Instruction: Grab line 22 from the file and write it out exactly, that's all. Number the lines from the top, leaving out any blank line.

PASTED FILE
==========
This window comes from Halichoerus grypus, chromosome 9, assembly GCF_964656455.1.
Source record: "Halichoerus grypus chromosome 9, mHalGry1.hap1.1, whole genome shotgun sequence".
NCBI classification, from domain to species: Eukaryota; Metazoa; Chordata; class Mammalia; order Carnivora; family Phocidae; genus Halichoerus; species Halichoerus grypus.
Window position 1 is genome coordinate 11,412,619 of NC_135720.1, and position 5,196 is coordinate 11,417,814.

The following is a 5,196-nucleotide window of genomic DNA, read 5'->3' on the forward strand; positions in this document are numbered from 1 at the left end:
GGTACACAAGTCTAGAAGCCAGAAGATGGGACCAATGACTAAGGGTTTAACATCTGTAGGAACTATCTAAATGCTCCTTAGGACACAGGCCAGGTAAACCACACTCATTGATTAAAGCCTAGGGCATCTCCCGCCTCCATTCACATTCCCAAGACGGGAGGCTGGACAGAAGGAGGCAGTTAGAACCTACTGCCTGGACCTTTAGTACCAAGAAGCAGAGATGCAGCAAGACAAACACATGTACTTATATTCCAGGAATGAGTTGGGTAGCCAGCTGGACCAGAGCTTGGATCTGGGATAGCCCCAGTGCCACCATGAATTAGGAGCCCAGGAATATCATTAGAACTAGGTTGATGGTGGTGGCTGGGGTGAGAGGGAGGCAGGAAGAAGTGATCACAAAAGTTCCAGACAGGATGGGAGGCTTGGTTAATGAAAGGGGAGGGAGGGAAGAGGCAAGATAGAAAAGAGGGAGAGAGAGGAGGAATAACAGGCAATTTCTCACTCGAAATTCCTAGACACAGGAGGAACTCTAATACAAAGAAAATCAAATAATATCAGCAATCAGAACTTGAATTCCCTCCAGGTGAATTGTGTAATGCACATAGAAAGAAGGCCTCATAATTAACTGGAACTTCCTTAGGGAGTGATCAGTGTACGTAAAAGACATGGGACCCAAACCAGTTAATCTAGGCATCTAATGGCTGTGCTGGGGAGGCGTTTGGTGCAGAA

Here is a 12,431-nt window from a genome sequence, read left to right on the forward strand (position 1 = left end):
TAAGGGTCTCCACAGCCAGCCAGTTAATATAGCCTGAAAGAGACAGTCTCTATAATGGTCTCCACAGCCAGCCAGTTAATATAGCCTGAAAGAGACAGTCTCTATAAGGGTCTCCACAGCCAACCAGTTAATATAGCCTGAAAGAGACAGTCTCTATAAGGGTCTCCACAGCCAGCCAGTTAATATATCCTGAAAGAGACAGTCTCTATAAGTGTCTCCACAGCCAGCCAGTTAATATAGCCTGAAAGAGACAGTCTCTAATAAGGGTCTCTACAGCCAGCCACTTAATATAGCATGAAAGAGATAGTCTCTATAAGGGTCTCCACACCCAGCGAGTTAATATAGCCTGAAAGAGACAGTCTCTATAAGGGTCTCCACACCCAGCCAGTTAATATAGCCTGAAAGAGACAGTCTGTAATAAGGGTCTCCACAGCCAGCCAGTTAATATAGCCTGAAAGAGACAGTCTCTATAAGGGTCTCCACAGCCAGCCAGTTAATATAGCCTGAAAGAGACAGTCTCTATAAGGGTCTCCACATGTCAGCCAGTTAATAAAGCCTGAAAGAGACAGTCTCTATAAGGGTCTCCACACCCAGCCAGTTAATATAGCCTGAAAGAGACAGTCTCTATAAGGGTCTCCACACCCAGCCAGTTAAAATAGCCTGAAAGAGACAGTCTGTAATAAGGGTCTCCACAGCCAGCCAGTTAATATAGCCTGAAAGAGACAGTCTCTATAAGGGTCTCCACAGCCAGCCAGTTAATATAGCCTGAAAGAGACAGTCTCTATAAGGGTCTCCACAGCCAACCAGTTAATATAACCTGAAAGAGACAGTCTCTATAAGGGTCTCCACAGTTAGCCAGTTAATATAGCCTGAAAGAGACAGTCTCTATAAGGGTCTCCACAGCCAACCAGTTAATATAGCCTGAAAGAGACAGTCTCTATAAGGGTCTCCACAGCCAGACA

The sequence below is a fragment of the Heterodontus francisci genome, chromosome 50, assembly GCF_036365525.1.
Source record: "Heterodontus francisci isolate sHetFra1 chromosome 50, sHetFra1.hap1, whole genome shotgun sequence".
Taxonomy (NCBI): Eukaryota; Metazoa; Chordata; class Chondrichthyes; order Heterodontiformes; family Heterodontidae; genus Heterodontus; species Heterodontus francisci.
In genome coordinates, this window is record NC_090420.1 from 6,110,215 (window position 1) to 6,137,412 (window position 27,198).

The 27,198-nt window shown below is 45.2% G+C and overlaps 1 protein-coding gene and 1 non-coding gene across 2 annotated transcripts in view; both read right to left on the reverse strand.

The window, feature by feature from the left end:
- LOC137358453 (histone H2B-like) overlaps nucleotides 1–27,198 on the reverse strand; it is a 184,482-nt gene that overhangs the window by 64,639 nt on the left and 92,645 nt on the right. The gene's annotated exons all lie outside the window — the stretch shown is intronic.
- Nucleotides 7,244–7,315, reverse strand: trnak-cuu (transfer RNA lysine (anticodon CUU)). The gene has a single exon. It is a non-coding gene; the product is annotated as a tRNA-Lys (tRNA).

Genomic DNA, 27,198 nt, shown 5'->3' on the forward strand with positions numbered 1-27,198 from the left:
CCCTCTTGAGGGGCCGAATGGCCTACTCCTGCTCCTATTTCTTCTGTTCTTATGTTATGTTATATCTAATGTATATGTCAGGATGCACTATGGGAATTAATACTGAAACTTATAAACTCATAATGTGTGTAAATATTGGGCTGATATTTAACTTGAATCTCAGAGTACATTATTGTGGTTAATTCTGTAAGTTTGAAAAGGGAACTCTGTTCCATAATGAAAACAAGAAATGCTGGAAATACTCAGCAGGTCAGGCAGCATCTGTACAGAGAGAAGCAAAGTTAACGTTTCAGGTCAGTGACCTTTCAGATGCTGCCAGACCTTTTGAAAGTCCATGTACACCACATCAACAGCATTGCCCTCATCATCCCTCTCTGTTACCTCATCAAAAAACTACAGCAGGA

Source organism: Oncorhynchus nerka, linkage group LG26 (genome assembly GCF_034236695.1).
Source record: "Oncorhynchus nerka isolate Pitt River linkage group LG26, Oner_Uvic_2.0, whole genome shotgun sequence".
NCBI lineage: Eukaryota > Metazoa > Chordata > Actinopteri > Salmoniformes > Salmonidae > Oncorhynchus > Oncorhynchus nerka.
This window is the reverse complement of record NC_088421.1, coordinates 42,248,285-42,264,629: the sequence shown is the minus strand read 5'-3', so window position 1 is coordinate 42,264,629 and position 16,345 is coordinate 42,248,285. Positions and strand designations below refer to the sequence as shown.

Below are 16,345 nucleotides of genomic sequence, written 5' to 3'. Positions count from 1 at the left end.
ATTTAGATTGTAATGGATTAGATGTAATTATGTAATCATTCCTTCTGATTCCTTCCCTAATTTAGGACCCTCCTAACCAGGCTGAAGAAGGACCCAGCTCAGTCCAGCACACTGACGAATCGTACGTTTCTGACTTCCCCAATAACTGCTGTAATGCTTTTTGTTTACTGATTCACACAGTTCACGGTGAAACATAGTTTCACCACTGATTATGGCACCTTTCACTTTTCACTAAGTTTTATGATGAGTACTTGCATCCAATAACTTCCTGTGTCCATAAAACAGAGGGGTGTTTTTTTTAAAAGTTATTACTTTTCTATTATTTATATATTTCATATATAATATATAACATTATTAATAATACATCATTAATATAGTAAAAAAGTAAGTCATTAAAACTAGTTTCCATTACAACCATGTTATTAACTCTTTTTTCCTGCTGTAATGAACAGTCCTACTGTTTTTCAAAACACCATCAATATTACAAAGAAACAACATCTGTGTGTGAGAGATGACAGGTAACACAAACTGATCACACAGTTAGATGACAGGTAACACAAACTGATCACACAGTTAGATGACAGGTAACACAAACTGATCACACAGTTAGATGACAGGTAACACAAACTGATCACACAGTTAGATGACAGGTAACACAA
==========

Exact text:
This window is the reverse complement of record NC_088421.1, coordinates 42,248,285-42,264,629: the sequence shown is the minus strand read 5'-3', so window position 1 is coordinate 42,264,629 and position 16,345 is coordinate 42,248,285. Positions and strand designations below refer to the sequence as shown.